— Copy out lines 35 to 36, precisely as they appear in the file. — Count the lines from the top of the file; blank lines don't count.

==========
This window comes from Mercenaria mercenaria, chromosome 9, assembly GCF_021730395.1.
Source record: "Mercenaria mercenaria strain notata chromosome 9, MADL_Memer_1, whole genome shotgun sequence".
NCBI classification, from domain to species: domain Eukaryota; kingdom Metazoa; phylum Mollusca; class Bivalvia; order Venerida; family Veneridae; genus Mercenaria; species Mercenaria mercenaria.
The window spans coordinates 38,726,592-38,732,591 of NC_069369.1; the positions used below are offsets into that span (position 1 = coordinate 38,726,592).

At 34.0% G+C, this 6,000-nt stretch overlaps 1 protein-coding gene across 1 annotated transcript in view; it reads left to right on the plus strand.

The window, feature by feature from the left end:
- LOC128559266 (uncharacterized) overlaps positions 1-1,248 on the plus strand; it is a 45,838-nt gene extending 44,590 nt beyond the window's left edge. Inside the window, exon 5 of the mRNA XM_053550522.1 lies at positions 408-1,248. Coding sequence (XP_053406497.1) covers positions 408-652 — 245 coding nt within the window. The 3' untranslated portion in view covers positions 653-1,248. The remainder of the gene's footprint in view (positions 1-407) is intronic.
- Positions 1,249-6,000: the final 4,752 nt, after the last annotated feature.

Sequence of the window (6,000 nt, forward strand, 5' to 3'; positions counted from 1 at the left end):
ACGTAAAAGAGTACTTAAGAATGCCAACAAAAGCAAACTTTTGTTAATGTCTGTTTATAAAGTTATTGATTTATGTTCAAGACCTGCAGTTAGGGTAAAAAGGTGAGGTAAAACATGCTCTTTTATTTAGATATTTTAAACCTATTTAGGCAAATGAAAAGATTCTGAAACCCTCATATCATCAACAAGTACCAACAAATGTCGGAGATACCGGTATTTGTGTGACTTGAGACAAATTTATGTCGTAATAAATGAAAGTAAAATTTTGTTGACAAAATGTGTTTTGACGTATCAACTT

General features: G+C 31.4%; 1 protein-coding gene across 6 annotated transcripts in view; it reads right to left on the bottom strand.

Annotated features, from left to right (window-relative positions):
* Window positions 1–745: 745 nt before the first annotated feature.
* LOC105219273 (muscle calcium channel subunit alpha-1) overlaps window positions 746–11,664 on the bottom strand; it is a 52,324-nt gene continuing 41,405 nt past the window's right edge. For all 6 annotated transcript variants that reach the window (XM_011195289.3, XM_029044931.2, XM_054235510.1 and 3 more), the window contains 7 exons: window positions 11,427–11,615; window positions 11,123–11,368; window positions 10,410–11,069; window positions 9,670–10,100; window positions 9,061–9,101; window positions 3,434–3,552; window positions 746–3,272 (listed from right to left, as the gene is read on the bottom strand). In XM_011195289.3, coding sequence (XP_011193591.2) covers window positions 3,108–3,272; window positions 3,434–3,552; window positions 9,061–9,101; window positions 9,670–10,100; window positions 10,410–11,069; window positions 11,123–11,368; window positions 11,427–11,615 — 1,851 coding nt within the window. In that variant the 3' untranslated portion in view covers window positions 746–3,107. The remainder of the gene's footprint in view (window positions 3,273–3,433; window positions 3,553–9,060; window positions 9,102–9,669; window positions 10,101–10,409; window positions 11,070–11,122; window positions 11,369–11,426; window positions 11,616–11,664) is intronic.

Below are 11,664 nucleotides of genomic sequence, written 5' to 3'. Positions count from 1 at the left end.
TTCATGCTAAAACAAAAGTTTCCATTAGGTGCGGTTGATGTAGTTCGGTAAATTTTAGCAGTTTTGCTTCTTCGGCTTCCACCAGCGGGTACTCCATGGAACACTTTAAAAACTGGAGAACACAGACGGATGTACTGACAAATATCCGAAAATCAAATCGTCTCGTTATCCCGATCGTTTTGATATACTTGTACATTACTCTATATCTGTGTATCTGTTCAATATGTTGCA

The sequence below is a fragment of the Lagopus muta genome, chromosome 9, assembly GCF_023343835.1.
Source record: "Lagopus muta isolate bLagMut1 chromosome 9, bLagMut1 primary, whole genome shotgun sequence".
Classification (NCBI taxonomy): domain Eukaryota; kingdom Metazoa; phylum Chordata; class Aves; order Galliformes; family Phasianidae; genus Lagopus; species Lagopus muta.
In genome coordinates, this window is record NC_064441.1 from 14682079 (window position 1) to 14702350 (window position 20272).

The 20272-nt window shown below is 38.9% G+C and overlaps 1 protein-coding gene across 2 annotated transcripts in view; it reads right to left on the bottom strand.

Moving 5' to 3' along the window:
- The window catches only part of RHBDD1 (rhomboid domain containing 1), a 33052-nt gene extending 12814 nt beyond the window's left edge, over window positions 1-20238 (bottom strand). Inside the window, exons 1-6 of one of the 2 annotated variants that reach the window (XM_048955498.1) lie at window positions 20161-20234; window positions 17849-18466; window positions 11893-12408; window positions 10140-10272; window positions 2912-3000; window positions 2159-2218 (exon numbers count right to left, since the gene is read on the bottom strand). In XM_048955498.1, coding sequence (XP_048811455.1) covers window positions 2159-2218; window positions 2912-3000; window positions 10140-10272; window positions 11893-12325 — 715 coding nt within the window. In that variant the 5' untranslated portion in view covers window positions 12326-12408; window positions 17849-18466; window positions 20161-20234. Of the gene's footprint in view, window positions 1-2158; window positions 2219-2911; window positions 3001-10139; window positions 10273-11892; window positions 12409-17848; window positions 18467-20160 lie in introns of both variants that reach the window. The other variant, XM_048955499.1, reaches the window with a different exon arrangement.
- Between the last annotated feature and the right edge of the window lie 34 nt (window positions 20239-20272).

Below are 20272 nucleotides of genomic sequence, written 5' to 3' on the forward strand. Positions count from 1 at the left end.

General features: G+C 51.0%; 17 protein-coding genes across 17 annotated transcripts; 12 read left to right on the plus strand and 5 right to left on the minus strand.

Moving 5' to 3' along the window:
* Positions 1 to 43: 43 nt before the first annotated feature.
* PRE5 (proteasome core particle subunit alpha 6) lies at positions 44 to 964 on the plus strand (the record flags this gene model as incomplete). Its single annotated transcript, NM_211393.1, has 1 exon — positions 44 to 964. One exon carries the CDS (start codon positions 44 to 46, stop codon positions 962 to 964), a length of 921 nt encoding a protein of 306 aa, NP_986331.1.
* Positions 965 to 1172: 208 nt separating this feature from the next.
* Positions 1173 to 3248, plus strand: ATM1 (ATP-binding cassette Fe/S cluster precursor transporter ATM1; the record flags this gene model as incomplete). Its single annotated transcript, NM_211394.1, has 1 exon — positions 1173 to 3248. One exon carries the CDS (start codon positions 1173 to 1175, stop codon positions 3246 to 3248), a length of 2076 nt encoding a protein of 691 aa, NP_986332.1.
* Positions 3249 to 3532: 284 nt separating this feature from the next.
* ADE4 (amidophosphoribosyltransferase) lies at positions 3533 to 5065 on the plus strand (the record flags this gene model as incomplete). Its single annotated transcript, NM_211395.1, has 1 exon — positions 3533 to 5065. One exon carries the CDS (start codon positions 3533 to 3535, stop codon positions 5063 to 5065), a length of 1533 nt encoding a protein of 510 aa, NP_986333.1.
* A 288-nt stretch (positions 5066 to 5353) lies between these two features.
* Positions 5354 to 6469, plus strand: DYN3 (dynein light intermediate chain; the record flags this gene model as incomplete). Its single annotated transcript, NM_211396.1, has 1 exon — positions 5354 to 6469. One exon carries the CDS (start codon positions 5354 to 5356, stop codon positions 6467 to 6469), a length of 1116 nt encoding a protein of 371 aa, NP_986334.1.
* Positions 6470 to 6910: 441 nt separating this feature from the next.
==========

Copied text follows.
* Positions 5354 to 6469, plus strand: DYN3 (dynein light intermediate chain; the record flags this gene model as incomplete). Its single annotated transcript, NM_211396.1, has 1 exon — positions 5354 to 6469. One exon carries the CDS (start codon positions 5354 to 5356, stop codon positions 6467 to 6469), a length of 1116 nt encoding a protein of 371 aa, NP_986334.1.
* Positions 6470 to 6910: 441 nt separating this feature from the next.